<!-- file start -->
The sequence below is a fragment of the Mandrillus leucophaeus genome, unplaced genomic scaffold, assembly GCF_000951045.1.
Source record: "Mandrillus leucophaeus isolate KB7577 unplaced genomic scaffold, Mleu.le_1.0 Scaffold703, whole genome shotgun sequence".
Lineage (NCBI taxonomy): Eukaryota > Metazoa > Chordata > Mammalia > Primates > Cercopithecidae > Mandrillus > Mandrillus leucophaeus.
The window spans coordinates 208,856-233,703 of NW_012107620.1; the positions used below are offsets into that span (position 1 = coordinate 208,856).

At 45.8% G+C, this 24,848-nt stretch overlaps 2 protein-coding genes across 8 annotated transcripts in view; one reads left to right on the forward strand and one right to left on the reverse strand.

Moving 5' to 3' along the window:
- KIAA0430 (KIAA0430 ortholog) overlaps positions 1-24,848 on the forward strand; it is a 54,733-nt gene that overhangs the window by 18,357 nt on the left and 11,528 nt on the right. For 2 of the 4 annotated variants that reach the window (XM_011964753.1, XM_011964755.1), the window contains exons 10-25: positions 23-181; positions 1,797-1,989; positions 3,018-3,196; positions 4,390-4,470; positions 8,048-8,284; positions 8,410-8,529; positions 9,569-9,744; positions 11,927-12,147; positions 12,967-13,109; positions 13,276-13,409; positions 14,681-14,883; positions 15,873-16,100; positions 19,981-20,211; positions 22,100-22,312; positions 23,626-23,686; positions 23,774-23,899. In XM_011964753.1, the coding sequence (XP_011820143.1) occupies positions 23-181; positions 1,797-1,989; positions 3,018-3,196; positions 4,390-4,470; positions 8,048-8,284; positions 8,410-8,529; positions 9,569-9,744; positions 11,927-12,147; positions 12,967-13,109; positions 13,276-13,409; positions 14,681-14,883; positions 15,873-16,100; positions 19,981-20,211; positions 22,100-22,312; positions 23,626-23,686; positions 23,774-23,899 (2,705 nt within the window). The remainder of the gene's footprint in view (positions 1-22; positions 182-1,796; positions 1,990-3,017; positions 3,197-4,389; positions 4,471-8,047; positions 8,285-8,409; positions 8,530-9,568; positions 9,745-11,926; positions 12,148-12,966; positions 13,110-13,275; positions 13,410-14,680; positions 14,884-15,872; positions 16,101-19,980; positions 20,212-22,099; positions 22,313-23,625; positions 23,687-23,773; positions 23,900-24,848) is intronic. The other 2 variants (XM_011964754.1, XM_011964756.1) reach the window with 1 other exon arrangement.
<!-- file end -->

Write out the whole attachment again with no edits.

The sequence below is a fragment of the Mandrillus leucophaeus genome, unplaced genomic scaffold, assembly GCF_000951045.1.
Source record: "Mandrillus leucophaeus isolate KB7577 unplaced genomic scaffold, Mleu.le_1.0 Scaffold703, whole genome shotgun sequence".
Lineage (NCBI taxonomy): Eukaryota > Metazoa > Chordata > Mammalia > Primates > Cercopithecidae > Mandrillus > Mandrillus leucophaeus.
The window spans coordinates 208,856-233,703 of NW_012107620.1; the positions used below are offsets into that span (position 1 = coordinate 208,856).

At 45.8% G+C, this 24,848-nt stretch overlaps 2 protein-coding genes across 8 annotated transcripts in view; one reads left to right on the forward strand and one right to left on the reverse strand.

Moving 5' to 3' along the window:
- KIAA0430 (KIAA0430 ortholog) overlaps positions 1-24,848 on the forward strand; it is a 54,733-nt gene that overhangs the window by 18,357 nt on the left and 11,528 nt on the right. For 2 of the 4 annotated variants that reach the window (XM_011964753.1, XM_011964755.1), the window contains exons 10-25: positions 23-181; positions 1,797-1,989; positions 3,018-3,196; positions 4,390-4,470; positions 8,048-8,284; positions 8,410-8,529; positions 9,569-9,744; positions 11,927-12,147; positions 12,967-13,109; positions 13,276-13,409; positions 14,681-14,883; positions 15,873-16,100; positions 19,981-20,211; positions 22,100-22,312; positions 23,626-23,686; positions 23,774-23,899. In XM_011964753.1, the coding sequence (XP_011820143.1) occupies positions 23-181; positions 1,797-1,989; positions 3,018-3,196; positions 4,390-4,470; positions 8,048-8,284; positions 8,410-8,529; positions 9,569-9,744; positions 11,927-12,147; positions 12,967-13,109; positions 13,276-13,409; positions 14,681-14,883; positions 15,873-16,100; positions 19,981-20,211; positions 22,100-22,312; positions 23,626-23,686; positions 23,774-23,899 (2,705 nt within the window). The remainder of the gene's footprint in view (positions 1-22; positions 182-1,796; positions 1,990-3,017; positions 3,197-4,389; positions 4,471-8,047; positions 8,285-8,409; positions 8,530-9,568; positions 9,745-11,926; positions 12,148-12,966; positions 13,110-13,275; positions 13,410-14,680; positions 14,884-15,872; positions 16,101-19,980; positions 20,212-22,099; positions 22,313-23,625; positions 23,687-23,773; positions 23,900-24,848) is intronic. The other 2 variants (XM_011964754.1, XM_011964756.1) reach the window with 1 other exon arrangement.